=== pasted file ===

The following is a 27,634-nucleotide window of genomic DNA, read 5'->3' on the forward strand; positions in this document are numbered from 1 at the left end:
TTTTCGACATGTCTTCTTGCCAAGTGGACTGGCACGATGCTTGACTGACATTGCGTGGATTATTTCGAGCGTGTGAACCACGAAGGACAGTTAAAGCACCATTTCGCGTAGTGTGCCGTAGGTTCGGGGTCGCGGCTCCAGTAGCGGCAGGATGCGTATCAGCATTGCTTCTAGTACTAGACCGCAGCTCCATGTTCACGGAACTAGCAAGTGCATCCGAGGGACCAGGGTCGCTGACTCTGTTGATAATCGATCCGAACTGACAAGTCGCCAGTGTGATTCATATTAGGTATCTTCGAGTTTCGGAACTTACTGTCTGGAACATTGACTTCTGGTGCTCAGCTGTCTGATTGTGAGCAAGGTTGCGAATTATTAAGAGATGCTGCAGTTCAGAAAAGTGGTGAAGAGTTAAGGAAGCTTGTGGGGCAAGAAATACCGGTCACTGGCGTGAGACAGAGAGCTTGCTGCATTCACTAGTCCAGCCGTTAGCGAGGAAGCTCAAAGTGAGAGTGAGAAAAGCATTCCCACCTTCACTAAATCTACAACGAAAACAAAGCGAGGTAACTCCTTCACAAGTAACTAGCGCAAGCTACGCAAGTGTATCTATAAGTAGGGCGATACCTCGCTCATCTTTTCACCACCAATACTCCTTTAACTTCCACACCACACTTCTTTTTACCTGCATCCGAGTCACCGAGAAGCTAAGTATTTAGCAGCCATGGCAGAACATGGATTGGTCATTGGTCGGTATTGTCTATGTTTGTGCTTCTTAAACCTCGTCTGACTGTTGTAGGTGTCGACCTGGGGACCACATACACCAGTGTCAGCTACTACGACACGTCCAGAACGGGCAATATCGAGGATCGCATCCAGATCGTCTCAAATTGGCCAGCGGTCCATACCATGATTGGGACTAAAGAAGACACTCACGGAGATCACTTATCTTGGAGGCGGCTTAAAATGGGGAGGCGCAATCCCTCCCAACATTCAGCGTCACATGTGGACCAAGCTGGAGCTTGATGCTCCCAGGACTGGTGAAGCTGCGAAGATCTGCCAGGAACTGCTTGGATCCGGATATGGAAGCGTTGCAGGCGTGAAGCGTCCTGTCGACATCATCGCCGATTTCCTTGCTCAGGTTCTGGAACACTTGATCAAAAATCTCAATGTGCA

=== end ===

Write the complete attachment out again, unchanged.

The following is a 27,634-nucleotide window of genomic DNA, read 5'->3' on the forward strand; positions in this document are numbered from 1 at the left end:
TTTTCGACATGTCTTCTTGCCAAGTGGACTGGCACGATGCTTGACTGACATTGCGTGGATTATTTCGAGCGTGTGAACCACGAAGGACAGTTAAAGCACCATTTCGCGTAGTGTGCCGTAGGTTCGGGGTCGCGGCTCCAGTAGCGGCAGGATGCGTATCAGCATTGCTTCTAGTACTAGACCGCAGCTCCATGTTCACGGAACTAGCAAGTGCATCCGAGGGACCAGGGTCGCTGACTCTGTTGATAATCGATCCGAACTGACAAGTCGCCAGTGTGATTCATATTAGGTATCTTCGAGTTTCGGAACTTACTGTCTGGAACATTGACTTCTGGTGCTCAGCTGTCTGATTGTGAGCAAGGTTGCGAATTATTAAGAGATGCTGCAGTTCAGAAAAGTGGTGAAGAGTTAAGGAAGCTTGTGGGGCAAGAAATACCGGTCACTGGCGTGAGACAGAGAGCTTGCTGCATTCACTAGTCCAGCCGTTAGCGAGGAAGCTCAAAGTGAGAGTGAGAAAAGCATTCCCACCTTCACTAAATCTACAACGAAAACAAAGCGAGGTAACTCCTTCACAAGTAACTAGCGCAAGCTACGCAAGTGTATCTATAAGTAGGGCGATACCTCGCTCATCTTTTCACCACCAATACTCCTTTAACTTCCACACCACACTTCTTTTTACCTGCATCCGAGTCACCGAGAAGCTAAGTATTTAGCAGCCATGGCAGAACATGGATTGGTCATTGGTCGGTATTGTCTATGTTTGTGCTTCTTAAACCTCGTCTGACTGTTGTAGGTGTCGACCTGGGGACCACATACACCAGTGTCAGCTACTACGACACGTCCAGAACGGGCAATATCGAGGATCGCATCCAGATCGTCTCAAATTGGCCAGCGGTCCATACCATGATTGGGACTAAAGAAGACACTCACGGAGATCACTTATCTTGGAGGCGGCTTAAAATGGGGAGGCGCAATCCCTCCCAACATTCAGCGTCACATGTGGACCAAGCTGGAGCTTGATGCTCCCAGGACTGGTGAAGCTGCGAAGATCTGCCAGGAACTGCTTGGATCCGGATATGGAAGCGTTGCAGGCGTGAAGCGTCCTGTCGACATCATCGCCGATTTCCTTGCTCAGGTTCTGGAACACTTGATCAAAAATCTCAATGTGCA